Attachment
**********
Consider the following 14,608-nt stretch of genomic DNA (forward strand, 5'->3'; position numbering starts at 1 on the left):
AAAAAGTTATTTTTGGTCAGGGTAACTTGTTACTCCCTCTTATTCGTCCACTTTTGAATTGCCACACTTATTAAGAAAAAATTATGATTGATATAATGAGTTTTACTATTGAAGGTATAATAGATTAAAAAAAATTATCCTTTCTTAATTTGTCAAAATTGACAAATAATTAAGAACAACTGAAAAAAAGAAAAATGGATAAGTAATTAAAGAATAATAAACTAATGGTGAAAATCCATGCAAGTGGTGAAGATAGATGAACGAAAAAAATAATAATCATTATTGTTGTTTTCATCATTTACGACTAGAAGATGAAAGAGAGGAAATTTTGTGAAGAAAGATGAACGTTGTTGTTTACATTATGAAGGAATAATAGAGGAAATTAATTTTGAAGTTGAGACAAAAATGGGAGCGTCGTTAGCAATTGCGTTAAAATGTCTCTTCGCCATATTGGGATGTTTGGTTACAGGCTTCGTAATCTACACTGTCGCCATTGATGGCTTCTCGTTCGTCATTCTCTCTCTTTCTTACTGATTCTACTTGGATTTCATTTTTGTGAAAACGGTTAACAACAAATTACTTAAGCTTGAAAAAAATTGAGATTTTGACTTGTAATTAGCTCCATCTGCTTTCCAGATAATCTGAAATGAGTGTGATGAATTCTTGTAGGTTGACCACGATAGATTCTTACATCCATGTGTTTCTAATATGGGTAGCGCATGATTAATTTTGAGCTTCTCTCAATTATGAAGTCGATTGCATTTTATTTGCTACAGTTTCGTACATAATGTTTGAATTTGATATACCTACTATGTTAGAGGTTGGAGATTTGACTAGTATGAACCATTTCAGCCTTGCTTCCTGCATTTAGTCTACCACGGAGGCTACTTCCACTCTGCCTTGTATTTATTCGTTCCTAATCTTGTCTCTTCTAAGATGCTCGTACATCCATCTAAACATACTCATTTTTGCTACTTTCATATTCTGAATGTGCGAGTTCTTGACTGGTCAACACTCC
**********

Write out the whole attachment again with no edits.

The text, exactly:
Consider the following 14,608-nt stretch of genomic DNA (forward strand, 5'->3'; position numbering starts at 1 on the left):
AAAAAGTTATTTTTGGTCAGGGTAACTTGTTACTCCCTCTTATTCGTCCACTTTTGAATTGCCACACTTATTAAGAAAAAATTATGATTGATATAATGAGTTTTACTATTGAAGGTATAATAGATTAAAAAAAATTATCCTTTCTTAATTTGTCAAAATTGACAAATAATTAAGAACAACTGAAAAAAAGAAAAATGGATAAGTAATTAAAGAATAATAAACTAATGGTGAAAATCCATGCAAGTGGTGAAGATAGATGAACGAAAAAAATAATAATCATTATTGTTGTTTTCATCATTTACGACTAGAAGATGAAAGAGAGGAAATTTTGTGAAGAAAGATGAACGTTGTTGTTTACATTATGAAGGAATAATAGAGGAAATTAATTTTGAAGTTGAGACAAAAATGGGAGCGTCGTTAGCAATTGCGTTAAAATGTCTCTTCGCCATATTGGGATGTTTGGTTACAGGCTTCGTAATCTACACTGTCGCCATTGATGGCTTCTCGTTCGTCATTCTCTCTCTTTCTTACTGATTCTACTTGGATTTCATTTTTGTGAAAACGGTTAACAACAAATTACTTAAGCTTGAAAAAAATTGAGATTTTGACTTGTAATTAGCTCCATCTGCTTTCCAGATAATCTGAAATGAGTGTGATGAATTCTTGTAGGTTGACCACGATAGATTCTTACATCCATGTGTTTCTAATATGGGTAGCGCATGATTAATTTTGAGCTTCTCTCAATTATGAAGTCGATTGCATTTTATTTGCTACAGTTTCGTACATAATGTTTGAATTTGATATACCTACTATGTTAGAGGTTGGAGATTTGACTAGTATGAACCATTTCAGCCTTGCTTCCTGCATTTAGTCTACCACGGAGGCTACTTCCACTCTGCCTTGTATTTATTCGTTCCTAATCTTGTCTCTTCTAAGATGCTCGTACATCCATCTAAACATACTCATTTTTGCTACTTTCATATTCTGAATGTGCGAGTTCTTGACTGGTCAACACTCC